Observations and arguments.

New Home Cinema: Foundations

New Home Cinema: Foundations

The evolution of home movies from a 20th century closed system (screened within the home) into a 21st century mass medium (with worldwide distribution) has required the confluence of several advances in technology. These technologies are for the most part the same as those that have helped make videoblogging possible:

1. Image Capture (Creation)

The most significant technology shift in consumer motion picture recording has been the change in consumer recording formats from analog (editing and distribution bound by original media, lossy duplication methods) to digital (easier conversion to alternate modes of editing and distribution, lossless duplication). Of note here also is the accompanying reduction in size and weight of cameras made possible by the evolution in formats.

2. PC Editing (Creation/Manipulation)

As digital video codecs improved, so too did processor and hard drive speeds in consumer-level desktop computers. FireWire (and USB2.0) added the final link, by making peripheral throughput fast enough to transfer digitally a DV signal into the computer for manipulation and editing. Before long, free nonlinear digital video editing software (iMovie, Movie Maker) became standard issue on all consumer PCs.

3. Broadband adoption (Distribution)

DSL and cable internet access also reached critical mass in the US among households with PCs and digital video cameras, making it easier to upload and view video online. Advancements in video codecs have also aided this evolution, by making file sizes smaller and audio/video quality better.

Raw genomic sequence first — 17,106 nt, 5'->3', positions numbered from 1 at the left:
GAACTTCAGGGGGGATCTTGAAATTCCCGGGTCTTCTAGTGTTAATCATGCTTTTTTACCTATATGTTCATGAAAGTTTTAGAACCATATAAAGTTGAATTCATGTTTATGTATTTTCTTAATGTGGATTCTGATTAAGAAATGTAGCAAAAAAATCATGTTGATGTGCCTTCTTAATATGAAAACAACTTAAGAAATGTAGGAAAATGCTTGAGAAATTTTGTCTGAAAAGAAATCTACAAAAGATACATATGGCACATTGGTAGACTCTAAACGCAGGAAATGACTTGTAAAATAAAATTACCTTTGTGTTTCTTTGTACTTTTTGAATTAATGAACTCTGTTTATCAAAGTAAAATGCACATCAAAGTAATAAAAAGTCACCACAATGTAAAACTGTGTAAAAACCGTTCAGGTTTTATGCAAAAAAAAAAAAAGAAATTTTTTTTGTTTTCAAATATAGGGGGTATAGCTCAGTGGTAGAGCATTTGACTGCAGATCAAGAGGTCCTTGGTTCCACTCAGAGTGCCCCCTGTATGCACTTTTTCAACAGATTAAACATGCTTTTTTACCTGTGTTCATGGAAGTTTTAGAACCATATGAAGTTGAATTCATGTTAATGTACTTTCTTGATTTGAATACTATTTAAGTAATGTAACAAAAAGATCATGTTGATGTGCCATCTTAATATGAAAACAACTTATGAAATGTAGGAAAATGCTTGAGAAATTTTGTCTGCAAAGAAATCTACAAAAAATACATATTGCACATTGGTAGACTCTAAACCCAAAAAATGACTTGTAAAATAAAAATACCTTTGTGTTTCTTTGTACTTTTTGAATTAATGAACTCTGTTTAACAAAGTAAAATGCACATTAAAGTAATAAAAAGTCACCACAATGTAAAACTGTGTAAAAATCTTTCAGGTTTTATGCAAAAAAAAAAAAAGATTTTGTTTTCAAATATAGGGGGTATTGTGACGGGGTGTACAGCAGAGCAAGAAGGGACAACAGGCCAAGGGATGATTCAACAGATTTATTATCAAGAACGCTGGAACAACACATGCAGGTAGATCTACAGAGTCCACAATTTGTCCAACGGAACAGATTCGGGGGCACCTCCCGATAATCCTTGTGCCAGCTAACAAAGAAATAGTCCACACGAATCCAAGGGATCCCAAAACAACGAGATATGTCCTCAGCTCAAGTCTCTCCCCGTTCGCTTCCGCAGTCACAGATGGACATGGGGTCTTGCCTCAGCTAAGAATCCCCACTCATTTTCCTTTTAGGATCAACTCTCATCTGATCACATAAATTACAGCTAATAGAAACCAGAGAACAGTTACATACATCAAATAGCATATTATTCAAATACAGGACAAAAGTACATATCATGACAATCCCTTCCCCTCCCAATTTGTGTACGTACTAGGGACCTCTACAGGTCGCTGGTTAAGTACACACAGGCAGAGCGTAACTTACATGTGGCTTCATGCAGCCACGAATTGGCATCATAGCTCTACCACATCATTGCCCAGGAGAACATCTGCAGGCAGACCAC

4. File hosting (Distribution)

In 2005, nonprofit (Ourmedia/Internet Archive) and commercial (Blip.tv, Google Video, YouTube) services began to offer free hosting and bandwidth for user-contributed video. Moreover, they offered file uploads via a web browser, further lowering the knowledge requirements of consumers wishing to post their videos online.

5. Publishing (Distribution)

Several of the hosting services were designed to support custom websites, such as those made possible with the use of free blogging tools (Blogger, WordPress, Feedburner). Building upon the infrastructure developed by bloggers and podcasters, video creators were able to utilize RSS2.0’s enclosure capabilities to distribute their work to audiences directly, for offline viewing on a computer or portable viewing device. Others (YouTube, Google) were offered as online destination sites, at which media makers could share video with their family and friends without having to design a personalized online presence. Within the publicly browsable, searchable, taggable destination site, these personal, previously private videos are available to be discovered by strangers with extra time on their hands.

In my interviews with 21st century home moviemakers I intend to ask about each of these areas, and which have been the key contributing factors to the creation and publishing of their work. While I may do a quick summary of the specific tools they use, I’ll also ask them to reflect on the future of these technologies: what they’d like to see, what they expect to see.


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